Contact: Rob Hallwachs, (213) 217-6450
Nov. 5, 2009
METROPOLITAN WATER LAUNCHES EIGHTH ANNUAL SOLAR CUP;
TEAMS FROM 36 SOUTHLAND HIGH SCHOOLS PARTICIPATING
Students build, race solar-powered boats in seven-month program
highlighting natural and renewable resources
Students from 36 Southland high schools will begin building solar-powered boats this Saturday (Nov. 7) that they will race in Metropolitan Water District’s eighth-annual Solar Cup next May.
The Solar Cup program combines hands-on engineering lessons with environmental awareness, teaching students practical application of mechanical and electrical engineering with tutorials in renewable resources and water-conservation.
“Solar Cup started in 2002 with eight teams,” said Metropolitan General Manager Jeffrey Kightlinger, “and eight years later, the program has 36 teams participating and is the largest solar-powered boat program in the nation, if not the world.
“Students who have participated in Solar Cup have told us it was the high-point of their high school years,” Kightlinger said, “and that it convinced them to go to college and to pursue careers in engineering, science or environmental protection.
“A special benefit,” Kightlinger added, “is that these bright young leaders get an overview of California’s water-supply system and renewable energy. Learning about water and green power will prepare these students to contribute for the future.”
The seven-month program kicks off Saturday at Three Valleys Municipal Water District headquarters in Claremont, where about 20 teams will build their identical, 16-foot one-person hulls. A second boat-building session for the remaining teams will be at TVMWD Nov. 21.
Julie A. Miller, a credentialed teacher with Metropolitan’s Education Programs and eight-year Solar Cup coordinator, said, “We enhance the water-conservation message by awarding points to teams for preparing water-conservation messages in the forms of videos, radio spots or brochures. The results are always creative.”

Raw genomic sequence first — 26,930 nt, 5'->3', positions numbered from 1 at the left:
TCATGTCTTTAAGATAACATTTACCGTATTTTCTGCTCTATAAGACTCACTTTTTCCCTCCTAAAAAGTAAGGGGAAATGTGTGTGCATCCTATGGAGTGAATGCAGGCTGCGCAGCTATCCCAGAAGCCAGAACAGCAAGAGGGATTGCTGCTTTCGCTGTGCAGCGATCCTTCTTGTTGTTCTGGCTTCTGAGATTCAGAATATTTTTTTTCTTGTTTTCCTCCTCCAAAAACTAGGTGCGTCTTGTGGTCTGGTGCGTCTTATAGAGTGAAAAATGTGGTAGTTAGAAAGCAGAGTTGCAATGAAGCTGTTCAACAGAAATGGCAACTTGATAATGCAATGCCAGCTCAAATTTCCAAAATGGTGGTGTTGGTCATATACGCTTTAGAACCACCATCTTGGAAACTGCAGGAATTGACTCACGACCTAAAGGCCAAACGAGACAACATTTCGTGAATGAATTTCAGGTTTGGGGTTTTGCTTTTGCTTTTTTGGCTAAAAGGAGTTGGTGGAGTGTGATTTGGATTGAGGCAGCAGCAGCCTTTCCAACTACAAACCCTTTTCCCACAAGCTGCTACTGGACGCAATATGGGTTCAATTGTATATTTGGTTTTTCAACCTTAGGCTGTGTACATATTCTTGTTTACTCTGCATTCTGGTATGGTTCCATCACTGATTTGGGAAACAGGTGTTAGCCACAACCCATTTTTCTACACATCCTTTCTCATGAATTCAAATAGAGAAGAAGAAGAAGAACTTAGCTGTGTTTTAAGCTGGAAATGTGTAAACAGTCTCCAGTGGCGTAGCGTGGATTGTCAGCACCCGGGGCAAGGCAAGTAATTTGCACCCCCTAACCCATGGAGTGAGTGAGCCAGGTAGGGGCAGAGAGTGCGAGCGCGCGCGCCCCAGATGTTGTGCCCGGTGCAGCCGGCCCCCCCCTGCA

Metropolitan sponsors the program, providing teams with tool-chests and pre-cut boat kits of marine-grade plywood; Saturday technical workshops; and the final, three-day competition May 14-16, 2010 at Lake Skinner near Temecula in southwest Riverside County.
Individual teams are sponsored by Metropolitan’s member public agencies, and some teams are co-sponsored by local water utilities and civic organizations. New teams receive $4,000 with which to equip the canoe-like hulls with solar-collection panels, batteries, electrical and steering systems, as well as motors. Returning teams-which can re-use equipment from previous boats but must build new hulls-receive $2,500.
For the second year, Solar Cup’s technical advisor is Dr. Adrian Hightower, assistant professor of materials science at Occidental College, assisted by Occidental students. Dr. Hightower and the Oxy students host Saturday technical workshops for both teachers and students in December and January.
During the May 14-16 Solar Cup event, the boats compete in 90-minute endurance races around a 1.4-kilometer course, and in 200-yard sprint races. Veterans and newcomers compete in separate divisions. Winners have highest number of points from the competitions, plus points awarded for attendance at workshops, three technical reports, and the public information campaign project.
The 2010 Solar Cup roster has 27 veteran teams and nine newcomers. Returning teams include the first-place winners of the 2009 competition, Canyon High School and Savanna High school, both of Anaheim, which won the veteran and newcomer divisions, respectively. Canyon High School also won first-place in the competition in 2002, 2003 and 2004.
A video of the 2009 Solar Cup competition and other information about the program is at Metropolitan’s Web site, mwdh2o.com.
The roster of Solar Cup high schools, cities and sponsoring agencies for 2010 is attached.
The Metropolitan Water District of Southern California is a cooperative of 26 cities and water agencies serving 19 million people in six counties. The district imports water from the Colorado River and Northern California to supplement local supplies, and helps its members to develop increased water conservation, recycling, storage and other resource-management programs.